It took 3 days of work and a cram course in Cruise-O-Matic design but I am pretty sure I found the problem. The Ford shop manual and Bob Mannel's analysis of Ford and Transgo shift kits were my main source materials. http://www.fordsmallblock.com/PDF/289-HiPo-C4.pdf
History: Engine came out in January for +20 overhaul. C4 overhauled at the same time with shift kit added. Both back in car in May but didn't get engine started until 9 July. With everything else in the world to do there are only 118 miles on the car since then.
Two weeks after the first start we had enough parts back on to take her on public roads: a trip to visit a friend 13 miles away mostly on high speed arterials and I-40. At the higher speeds nothing was noted to be really wrong but then, as with any major work, our attention was likely focused elsewhere. We were happy it was again drivable.
We live in a hilly neighborhood, 6-8 percent grades, so my 'local' testing of a few miles at a time is at low speed and up/down considerable slopes. This indicated something truly not right. Most low throttle shifts from 2-3 were as if a sledge hammer hit the driveshaft. More than crisp: BANG.
At 40-50 MPH streets and then later on 25 MPH city streets I noticed that the 2-3 shifts with more throttle were actually two 'shifts' and not one. The direct clutch would engage but then the engine struggled slightly and then something would later 'release' (the intermediate band) and the engine recovered somewhat. Even at other times it almost seemed that something was dragging in the C4. The engine never had a problem overcoming it but it just didn't seem right.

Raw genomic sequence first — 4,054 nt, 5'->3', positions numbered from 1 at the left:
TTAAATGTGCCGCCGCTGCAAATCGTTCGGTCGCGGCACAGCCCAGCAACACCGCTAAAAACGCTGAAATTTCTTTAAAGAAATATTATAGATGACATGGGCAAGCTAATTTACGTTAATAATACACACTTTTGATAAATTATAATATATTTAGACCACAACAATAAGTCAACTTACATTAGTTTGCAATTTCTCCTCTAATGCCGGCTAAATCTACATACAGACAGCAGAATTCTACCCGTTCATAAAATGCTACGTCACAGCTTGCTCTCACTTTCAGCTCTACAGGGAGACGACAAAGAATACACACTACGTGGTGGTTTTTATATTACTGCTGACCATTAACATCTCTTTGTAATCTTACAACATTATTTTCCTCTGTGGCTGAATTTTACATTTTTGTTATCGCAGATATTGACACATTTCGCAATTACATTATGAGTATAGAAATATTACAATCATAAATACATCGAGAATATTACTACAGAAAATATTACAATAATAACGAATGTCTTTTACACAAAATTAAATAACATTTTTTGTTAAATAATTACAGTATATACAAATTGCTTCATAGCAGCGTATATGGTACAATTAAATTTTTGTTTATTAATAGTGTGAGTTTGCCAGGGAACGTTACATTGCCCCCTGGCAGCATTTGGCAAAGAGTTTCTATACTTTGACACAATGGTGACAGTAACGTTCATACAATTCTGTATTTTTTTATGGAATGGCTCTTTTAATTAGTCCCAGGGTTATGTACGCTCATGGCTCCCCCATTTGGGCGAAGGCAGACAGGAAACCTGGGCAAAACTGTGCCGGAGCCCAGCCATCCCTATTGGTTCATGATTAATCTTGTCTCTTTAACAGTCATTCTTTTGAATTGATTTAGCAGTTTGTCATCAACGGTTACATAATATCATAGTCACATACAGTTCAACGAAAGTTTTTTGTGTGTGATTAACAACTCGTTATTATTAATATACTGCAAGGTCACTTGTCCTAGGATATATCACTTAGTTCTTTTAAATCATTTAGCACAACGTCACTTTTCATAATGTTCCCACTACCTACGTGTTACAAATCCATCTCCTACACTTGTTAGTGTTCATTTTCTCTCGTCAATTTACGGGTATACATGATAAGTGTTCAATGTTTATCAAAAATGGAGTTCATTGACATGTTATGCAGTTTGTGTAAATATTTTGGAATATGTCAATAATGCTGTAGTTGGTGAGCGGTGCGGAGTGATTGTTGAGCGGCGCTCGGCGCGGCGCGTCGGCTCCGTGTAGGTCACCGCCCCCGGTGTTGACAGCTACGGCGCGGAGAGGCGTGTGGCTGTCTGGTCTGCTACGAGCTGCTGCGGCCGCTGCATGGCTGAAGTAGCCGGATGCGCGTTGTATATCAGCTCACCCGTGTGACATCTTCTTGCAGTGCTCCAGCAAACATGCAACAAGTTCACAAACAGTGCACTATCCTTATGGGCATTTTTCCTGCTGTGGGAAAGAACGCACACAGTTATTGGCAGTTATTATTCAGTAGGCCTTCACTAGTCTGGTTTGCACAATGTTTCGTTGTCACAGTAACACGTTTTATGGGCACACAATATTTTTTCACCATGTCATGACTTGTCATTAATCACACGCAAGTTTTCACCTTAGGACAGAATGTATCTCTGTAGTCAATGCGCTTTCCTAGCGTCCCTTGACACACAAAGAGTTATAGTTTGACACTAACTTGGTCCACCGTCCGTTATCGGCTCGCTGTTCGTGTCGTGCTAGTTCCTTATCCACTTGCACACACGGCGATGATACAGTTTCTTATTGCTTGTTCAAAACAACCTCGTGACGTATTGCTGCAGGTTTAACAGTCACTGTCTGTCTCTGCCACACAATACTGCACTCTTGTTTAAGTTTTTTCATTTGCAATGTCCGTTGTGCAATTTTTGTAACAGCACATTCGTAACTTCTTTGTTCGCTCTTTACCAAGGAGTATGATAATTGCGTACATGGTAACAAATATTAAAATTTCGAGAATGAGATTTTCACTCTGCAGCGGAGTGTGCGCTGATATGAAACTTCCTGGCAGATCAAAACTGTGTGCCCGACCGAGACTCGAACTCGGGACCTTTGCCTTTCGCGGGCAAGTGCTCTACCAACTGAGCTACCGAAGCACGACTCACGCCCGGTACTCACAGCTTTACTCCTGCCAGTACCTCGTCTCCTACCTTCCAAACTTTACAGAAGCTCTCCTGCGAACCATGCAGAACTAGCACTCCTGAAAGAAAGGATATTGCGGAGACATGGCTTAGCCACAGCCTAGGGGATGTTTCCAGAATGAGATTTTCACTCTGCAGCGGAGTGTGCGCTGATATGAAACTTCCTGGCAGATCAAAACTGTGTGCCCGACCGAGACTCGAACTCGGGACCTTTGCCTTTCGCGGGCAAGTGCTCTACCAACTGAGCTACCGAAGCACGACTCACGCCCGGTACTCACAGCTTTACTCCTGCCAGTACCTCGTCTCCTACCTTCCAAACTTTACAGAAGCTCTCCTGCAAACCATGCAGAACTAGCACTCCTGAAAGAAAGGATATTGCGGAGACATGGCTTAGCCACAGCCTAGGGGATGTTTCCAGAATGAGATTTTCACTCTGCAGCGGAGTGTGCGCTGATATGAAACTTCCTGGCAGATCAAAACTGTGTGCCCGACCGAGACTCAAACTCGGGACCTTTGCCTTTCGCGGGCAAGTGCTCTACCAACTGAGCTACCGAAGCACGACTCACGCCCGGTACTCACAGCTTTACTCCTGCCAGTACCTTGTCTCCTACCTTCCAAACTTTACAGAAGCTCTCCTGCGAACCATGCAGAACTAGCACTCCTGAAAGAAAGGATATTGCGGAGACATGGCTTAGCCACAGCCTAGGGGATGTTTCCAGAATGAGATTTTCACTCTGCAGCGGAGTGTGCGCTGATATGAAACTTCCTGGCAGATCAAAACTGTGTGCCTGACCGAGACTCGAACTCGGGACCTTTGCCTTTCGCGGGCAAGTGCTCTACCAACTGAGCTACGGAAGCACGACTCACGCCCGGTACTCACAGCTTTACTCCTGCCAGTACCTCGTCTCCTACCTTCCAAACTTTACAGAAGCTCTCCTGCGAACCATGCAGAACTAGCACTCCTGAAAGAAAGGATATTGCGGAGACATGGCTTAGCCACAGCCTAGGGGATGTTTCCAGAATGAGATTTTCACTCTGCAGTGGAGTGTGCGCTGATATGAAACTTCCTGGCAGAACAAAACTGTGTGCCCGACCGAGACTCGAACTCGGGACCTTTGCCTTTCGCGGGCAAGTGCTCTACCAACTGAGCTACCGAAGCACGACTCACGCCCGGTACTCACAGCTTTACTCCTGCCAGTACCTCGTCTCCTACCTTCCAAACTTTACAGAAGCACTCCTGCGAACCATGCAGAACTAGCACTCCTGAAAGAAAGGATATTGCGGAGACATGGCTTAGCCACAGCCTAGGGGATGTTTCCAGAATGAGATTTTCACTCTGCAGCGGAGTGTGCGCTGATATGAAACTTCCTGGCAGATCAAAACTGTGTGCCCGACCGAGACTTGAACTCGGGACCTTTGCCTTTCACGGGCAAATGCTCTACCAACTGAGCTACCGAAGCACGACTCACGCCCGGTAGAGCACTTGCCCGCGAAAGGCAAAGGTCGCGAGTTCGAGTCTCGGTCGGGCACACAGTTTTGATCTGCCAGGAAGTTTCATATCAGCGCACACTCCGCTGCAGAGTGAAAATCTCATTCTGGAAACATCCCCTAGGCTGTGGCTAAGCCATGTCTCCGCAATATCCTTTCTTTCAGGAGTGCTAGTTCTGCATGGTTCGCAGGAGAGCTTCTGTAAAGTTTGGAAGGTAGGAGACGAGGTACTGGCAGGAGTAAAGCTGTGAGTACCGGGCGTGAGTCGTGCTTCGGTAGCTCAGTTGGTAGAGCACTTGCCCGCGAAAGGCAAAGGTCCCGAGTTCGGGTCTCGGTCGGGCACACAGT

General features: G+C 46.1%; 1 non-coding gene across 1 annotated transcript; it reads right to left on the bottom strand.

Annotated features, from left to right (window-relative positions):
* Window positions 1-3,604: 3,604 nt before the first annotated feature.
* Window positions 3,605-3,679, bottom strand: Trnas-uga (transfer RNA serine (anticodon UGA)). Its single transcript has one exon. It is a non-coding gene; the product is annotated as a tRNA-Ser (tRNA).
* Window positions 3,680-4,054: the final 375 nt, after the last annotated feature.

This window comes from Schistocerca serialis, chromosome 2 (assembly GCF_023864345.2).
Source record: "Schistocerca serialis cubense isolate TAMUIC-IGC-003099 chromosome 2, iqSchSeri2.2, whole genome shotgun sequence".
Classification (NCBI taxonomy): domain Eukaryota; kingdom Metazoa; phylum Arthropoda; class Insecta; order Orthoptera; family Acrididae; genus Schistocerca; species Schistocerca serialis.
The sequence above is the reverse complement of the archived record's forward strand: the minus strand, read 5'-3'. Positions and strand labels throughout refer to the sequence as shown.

Tuesday I drained and removed the C4 pan. Fluid a little dark but murky and smelled half burnt. Enough friction material detritus in the pan to think I had driven 20k miles not 100. This confirmed something truly wrong. I have done maybe 5 C4s and the only thing really different this time was the shift kit. Not knowing where else to start I removed the 4 shift kit springs leaving an 'anti-balloning' plug in a converter passageway and the single valve body plate hole that was now .067" instead of .047. Removing the shift kit springs is easy; no reason to take the valve body apart except for the 3 valves with the changed springs. After spring removal it was only a 2 pound hammer hitting the driveshaft on 2-3. Better, but certain to destroy the U-joints eventually if nothing else.
By now I was convinced something dire was causing the intermediate band to not disengage - but what? It may have even been dragging while driving about not just at shift time. Bad servo? Was the oversized shift kit hole causing some of this? Yesterday I pulled the pan and valve body again. Performed air pressure checks on all the clutches, bands, governor, etc. I had done those before assembly and all checked out good then and still did. The intermediate band was free to move. It had to be the something in the valve body! The valve body came apart and I searched for problems. Did I put it together wrong? I analyzed the passageways (not easy) and determined that the hole I drilled is shown in the '66 shop manual on page 7-21. Near the center of the page, just to the left of the words "Throttle Modulator Valve" there is a narrowed portion drawn in one of the vertical passageways. That narrowing is the small hole in the plate that Transgo has you drill. It restricts flow between the Manual Valve (gear shift position) and the 2-3 Shift Valve. This will only make it shift sooner and has nothing to do with what happens AFTER it decides to shift. So, good, it has NOTHING to do with the shift kit.